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Martin Vesely's answer is the way to go in general, and especially if you know more than one column. However, if you're given just one column, there's an easier trick for generating a suitable unitary. Note that $V=2|v\rangle\langle v|-I$ is a unitary ($V=V^\dagger$ and $V^2=I$). So, the question is whether you can select a $|v\rangle$ such that the first ...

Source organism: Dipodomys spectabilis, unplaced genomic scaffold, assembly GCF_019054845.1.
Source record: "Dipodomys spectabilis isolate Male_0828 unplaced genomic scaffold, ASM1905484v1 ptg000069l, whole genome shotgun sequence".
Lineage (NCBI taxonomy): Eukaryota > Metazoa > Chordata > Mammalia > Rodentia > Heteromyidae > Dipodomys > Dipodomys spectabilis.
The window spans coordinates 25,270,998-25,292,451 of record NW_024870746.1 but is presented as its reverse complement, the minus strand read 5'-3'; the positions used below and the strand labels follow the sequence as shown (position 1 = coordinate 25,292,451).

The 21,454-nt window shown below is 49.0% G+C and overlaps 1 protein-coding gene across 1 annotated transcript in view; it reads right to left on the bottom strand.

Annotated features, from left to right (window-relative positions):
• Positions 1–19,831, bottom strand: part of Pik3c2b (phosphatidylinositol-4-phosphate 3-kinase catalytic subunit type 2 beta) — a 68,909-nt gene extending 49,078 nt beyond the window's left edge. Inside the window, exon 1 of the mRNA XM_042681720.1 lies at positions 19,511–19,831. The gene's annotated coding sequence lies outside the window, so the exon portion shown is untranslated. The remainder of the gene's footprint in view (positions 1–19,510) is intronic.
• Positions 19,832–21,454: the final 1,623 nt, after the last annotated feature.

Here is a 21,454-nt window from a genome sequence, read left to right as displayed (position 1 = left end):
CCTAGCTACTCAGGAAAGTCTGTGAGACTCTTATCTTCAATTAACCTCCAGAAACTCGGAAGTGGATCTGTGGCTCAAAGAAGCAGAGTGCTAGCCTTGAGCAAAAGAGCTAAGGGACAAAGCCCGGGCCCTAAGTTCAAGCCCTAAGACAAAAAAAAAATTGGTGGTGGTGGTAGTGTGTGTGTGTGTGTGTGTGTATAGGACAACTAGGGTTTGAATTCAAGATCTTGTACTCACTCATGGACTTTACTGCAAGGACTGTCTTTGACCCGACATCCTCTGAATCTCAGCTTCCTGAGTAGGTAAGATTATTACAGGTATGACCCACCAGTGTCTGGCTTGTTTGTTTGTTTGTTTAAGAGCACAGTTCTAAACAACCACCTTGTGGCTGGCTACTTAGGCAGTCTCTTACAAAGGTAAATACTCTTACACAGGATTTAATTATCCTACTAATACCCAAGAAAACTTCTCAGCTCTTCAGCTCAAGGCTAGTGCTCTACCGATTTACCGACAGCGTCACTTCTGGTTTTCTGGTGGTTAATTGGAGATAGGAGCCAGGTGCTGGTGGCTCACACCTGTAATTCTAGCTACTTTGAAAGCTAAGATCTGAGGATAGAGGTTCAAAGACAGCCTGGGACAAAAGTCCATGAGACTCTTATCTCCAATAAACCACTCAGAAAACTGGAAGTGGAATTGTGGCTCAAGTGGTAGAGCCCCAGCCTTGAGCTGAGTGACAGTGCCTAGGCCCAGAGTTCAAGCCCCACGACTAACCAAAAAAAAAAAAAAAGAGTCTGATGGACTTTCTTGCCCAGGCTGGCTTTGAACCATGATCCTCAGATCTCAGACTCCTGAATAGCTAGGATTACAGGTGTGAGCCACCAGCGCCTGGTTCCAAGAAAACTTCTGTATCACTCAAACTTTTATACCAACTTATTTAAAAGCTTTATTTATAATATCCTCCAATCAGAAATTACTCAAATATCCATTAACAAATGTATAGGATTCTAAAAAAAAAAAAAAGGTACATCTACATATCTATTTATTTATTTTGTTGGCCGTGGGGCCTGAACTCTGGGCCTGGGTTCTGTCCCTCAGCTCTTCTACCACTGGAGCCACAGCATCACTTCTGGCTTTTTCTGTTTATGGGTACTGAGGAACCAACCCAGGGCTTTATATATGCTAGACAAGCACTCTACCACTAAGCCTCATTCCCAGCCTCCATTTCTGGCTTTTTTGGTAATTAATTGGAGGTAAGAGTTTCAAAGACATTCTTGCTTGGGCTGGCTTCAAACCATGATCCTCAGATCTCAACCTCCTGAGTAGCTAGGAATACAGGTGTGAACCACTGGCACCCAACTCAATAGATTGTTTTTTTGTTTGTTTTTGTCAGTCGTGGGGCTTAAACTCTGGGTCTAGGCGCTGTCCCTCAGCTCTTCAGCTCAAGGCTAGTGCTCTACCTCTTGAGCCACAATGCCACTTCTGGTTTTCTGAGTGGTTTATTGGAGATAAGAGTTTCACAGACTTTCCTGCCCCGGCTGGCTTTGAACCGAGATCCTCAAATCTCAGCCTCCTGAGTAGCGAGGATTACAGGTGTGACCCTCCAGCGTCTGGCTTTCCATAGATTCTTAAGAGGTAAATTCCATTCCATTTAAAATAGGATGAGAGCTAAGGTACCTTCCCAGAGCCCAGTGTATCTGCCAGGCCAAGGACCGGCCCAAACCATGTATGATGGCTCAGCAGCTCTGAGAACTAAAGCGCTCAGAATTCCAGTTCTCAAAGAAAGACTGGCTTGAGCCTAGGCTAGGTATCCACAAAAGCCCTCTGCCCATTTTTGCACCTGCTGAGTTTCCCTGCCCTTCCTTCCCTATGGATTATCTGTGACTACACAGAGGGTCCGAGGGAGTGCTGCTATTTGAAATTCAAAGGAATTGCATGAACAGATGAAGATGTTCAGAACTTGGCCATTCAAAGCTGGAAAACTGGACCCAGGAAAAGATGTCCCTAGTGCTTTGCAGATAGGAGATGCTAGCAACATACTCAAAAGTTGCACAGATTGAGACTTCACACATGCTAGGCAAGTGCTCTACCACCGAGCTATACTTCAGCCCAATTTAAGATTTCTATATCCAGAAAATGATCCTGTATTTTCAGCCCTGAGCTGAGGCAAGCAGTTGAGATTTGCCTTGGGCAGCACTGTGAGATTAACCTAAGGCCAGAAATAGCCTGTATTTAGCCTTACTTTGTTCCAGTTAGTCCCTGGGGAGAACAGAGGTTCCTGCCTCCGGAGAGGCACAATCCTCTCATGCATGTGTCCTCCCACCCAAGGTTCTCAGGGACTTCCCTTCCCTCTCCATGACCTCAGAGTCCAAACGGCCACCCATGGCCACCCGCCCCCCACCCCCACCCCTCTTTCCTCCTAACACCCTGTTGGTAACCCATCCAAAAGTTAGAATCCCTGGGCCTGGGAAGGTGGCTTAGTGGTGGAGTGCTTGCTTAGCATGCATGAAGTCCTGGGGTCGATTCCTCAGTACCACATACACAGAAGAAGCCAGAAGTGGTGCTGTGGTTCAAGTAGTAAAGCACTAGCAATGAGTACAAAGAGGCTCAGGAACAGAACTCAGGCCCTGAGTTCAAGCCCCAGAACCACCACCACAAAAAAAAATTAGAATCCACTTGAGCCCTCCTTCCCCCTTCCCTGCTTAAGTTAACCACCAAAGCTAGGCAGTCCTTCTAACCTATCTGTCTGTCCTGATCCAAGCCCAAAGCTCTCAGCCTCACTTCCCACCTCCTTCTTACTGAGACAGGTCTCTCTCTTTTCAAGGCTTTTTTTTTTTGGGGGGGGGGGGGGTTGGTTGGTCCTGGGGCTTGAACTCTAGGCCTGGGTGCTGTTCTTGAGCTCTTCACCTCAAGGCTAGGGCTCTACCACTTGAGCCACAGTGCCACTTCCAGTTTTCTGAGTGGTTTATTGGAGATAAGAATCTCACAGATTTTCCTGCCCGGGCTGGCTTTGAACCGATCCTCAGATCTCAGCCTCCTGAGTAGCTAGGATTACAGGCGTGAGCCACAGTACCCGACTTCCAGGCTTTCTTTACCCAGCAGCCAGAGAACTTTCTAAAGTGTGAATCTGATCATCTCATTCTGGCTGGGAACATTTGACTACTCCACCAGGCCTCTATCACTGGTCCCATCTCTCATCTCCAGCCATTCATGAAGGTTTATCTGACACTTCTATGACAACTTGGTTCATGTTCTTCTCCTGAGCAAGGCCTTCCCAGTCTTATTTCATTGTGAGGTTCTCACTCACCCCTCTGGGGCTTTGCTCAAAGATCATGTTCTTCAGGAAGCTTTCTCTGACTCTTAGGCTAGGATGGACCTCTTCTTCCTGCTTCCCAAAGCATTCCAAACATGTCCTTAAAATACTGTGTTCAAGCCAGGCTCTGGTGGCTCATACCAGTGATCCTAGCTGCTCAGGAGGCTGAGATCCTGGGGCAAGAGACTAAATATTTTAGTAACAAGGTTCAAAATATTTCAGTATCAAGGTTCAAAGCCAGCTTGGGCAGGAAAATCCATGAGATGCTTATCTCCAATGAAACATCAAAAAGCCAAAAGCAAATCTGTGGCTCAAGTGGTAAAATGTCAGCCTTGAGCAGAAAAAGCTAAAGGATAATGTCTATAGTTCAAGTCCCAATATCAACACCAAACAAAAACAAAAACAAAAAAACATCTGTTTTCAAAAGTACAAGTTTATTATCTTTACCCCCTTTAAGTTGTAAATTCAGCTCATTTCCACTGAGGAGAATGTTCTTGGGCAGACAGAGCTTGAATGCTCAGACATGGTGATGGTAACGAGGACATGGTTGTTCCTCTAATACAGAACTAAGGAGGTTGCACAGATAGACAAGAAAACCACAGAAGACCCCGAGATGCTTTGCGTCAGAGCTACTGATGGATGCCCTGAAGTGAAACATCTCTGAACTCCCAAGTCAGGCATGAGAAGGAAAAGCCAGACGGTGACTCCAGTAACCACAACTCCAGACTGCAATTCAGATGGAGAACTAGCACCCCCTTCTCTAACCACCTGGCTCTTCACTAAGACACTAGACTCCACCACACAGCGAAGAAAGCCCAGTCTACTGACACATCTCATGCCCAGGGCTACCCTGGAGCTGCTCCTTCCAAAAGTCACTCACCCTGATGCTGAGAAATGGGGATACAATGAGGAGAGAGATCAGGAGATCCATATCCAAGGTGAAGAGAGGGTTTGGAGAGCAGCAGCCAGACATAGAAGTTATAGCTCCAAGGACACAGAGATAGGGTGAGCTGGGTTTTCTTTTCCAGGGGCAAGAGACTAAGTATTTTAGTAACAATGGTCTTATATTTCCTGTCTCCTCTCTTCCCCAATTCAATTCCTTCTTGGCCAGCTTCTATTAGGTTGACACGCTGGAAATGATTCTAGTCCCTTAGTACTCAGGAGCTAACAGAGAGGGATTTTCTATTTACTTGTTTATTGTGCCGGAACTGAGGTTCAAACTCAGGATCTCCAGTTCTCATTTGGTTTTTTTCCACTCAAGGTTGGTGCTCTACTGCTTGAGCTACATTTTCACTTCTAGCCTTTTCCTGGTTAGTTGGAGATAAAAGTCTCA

Take your vector $\frac{1}{\sqrt{5}}(0, 1, 1, 1, 1, 1)^T$ and five other arbitrary ones but at the same time these vectors have to be linearly independent. After that apply Gram-Schmidt process which produces orthonormal vectors. Put these vectors to a matrix and you will get a unitary matrix with the first column equal to $\frac{1}{\sqrt{5}}(0, 1, 1, 1, 1, ... 1 There are multiple ways to show that$W_j\$ is not, in general, unitary. The easiest might be to look at the determinant. A basic property of unitary matrices is that their determinant has unit modulus. In this case the determinant reduces to \text{det}(W_j)=4 \, (\vert \alpha \vert^2 - \vert \beta \vert ^2 + i2 \, \vert \alpha \vert \vert \beta \vert \... 1 The straightforward method is to compute  W W^\dagger = W^\dagger W = I  and to get constraint over your parameters solving this system. I'm going to show you how to do it only for  W W^\dagger = I but it should be very similar for  W^\dagger W. I assume here that all your parameters are real. first some notation for ease of reading, let's pose : ... 4 Hadamard gate can be interpreted as a rotation in 3D Euclidean space (on Bloch sphere) by angle \pi around X+Z axis. The qubit rotation by angle \theta around axis pointed by unit vector \textbf{n}=\{n_x,n_y,n_z\} is described by rotation operator (X, Y and Z are Pauli matrices) \begin{align} R_{\textbf{n}}(\theta)=&n_xe^{-i\frac{\theta}{2}X}... 1 The first postulate of quantum mechanics that can be found in the M. Nielsen and I. Chuang textbook: Postulate 1: Associated to any isolated physical system is a complex vector space with the inner product (that is, a Hilbert space) known as the state space of the system. The system is completely described by its state vector, which is a unit vector in the ... 2 I'm not an expert on this, so there could easily be other ways (I get the impression you'd like to keep it to a d^2 dimensional calculation, where I'm taking it up to d^4), but what I'd do is calculate: J(\Phi_{U\circ V})=\left(I_d\otimes \langle\Omega|\otimes I_d\right)\left(J(\Phi_V)\otimes J(\Phi_U)\right)\left(I_d\otimes |\Omega\rangle\otimes I_d\...